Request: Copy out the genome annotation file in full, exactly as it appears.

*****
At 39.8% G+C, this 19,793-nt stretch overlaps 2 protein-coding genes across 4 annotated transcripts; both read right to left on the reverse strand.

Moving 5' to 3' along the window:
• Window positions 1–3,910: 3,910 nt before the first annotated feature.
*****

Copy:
At 39.8% G+C, this 19,793-nt stretch overlaps 2 protein-coding genes across 4 annotated transcripts; both read right to left on the reverse strand.

Moving 5' to 3' along the window:
• Window positions 1–3,910: 3,910 nt before the first annotated feature.